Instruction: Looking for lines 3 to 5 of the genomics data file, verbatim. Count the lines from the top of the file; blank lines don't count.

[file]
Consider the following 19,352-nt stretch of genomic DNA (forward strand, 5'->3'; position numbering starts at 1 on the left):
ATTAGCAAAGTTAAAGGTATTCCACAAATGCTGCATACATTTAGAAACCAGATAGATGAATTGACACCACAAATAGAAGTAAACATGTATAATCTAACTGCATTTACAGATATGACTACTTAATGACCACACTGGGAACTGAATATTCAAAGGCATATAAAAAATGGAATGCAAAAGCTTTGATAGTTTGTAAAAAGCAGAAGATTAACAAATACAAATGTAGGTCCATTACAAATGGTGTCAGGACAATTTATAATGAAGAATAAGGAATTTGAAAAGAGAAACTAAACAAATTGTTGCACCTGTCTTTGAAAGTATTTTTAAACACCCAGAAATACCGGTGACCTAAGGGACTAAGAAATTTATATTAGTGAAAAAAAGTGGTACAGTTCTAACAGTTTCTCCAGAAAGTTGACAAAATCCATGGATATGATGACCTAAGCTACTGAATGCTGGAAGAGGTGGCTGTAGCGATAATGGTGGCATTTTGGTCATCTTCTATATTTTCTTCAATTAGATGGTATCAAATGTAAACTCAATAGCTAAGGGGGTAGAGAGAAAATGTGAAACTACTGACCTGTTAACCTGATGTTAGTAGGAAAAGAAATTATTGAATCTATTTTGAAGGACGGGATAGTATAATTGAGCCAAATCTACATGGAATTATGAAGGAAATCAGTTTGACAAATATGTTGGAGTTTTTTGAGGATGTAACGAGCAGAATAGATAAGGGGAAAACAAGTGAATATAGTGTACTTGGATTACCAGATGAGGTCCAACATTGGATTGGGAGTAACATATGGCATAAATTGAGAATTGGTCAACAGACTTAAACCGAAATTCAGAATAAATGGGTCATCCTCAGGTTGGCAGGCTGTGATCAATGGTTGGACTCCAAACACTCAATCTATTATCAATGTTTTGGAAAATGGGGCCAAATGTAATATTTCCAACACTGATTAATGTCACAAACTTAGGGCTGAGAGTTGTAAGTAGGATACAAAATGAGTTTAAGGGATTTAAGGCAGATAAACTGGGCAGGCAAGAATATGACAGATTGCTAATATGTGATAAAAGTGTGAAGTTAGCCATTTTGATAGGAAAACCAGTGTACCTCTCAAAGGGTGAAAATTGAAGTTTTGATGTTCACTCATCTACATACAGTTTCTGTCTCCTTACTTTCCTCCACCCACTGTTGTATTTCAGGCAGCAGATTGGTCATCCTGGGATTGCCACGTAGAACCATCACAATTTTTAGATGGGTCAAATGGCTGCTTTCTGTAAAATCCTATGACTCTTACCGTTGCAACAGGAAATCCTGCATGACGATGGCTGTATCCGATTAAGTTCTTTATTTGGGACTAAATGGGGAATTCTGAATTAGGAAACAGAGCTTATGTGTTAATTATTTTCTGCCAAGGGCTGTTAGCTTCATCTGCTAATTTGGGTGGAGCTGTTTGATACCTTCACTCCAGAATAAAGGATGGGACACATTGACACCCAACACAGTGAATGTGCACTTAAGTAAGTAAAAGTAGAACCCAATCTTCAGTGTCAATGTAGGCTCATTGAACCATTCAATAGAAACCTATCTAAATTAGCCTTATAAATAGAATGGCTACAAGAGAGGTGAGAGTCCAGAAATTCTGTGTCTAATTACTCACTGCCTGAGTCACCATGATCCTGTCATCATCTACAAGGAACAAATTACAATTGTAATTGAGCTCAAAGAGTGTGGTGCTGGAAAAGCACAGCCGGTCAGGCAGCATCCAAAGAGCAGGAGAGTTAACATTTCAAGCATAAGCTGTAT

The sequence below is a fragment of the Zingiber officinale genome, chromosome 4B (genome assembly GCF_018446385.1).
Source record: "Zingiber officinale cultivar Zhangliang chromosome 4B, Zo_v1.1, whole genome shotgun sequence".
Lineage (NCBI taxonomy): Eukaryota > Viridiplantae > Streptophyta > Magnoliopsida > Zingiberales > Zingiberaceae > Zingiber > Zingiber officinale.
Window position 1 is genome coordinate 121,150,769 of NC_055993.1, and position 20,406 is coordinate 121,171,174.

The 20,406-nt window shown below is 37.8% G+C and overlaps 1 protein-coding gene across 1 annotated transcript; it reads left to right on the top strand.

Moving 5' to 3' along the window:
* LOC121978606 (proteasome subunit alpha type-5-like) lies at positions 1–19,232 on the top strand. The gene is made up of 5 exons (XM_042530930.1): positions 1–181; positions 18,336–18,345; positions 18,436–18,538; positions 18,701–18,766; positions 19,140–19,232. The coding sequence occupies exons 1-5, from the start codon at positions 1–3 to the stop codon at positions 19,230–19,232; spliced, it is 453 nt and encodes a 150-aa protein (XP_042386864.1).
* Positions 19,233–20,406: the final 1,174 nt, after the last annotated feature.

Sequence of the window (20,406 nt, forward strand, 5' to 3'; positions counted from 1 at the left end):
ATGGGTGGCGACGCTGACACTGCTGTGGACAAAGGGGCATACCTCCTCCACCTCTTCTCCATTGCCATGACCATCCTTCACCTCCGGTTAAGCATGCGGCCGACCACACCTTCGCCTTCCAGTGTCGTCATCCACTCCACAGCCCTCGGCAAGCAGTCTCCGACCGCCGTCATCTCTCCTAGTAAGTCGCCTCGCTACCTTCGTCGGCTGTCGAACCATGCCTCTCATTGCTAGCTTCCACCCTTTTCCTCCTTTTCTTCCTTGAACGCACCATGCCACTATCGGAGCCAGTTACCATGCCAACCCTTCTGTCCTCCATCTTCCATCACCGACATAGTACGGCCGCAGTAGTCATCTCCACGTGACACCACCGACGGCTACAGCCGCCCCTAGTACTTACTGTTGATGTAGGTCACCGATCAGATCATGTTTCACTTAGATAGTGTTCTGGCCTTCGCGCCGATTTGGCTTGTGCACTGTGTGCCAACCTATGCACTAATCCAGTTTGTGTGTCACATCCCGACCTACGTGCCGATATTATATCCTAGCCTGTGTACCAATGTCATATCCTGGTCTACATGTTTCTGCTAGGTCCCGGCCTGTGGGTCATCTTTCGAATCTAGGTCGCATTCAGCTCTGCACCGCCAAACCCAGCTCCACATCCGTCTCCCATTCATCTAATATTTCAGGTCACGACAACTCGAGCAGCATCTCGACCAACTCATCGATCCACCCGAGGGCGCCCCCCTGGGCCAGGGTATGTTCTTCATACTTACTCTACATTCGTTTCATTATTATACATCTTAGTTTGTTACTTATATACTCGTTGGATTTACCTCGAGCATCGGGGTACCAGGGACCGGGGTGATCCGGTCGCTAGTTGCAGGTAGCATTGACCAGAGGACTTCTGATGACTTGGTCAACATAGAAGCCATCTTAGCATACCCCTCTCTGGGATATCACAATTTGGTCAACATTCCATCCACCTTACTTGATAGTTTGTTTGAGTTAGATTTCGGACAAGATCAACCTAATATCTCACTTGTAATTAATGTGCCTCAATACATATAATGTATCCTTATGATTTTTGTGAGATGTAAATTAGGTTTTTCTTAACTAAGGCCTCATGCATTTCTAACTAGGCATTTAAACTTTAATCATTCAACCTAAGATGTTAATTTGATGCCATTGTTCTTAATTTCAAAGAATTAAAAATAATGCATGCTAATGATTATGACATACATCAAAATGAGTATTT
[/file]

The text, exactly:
The sequence below is a fragment of the Zingiber officinale genome, chromosome 4B (genome assembly GCF_018446385.1).
Source record: "Zingiber officinale cultivar Zhangliang chromosome 4B, Zo_v1.1, whole genome shotgun sequence".
Lineage (NCBI taxonomy): Eukaryota > Viridiplantae > Streptophyta > Magnoliopsida > Zingiberales > Zingiberaceae > Zingiber > Zingiber officinale.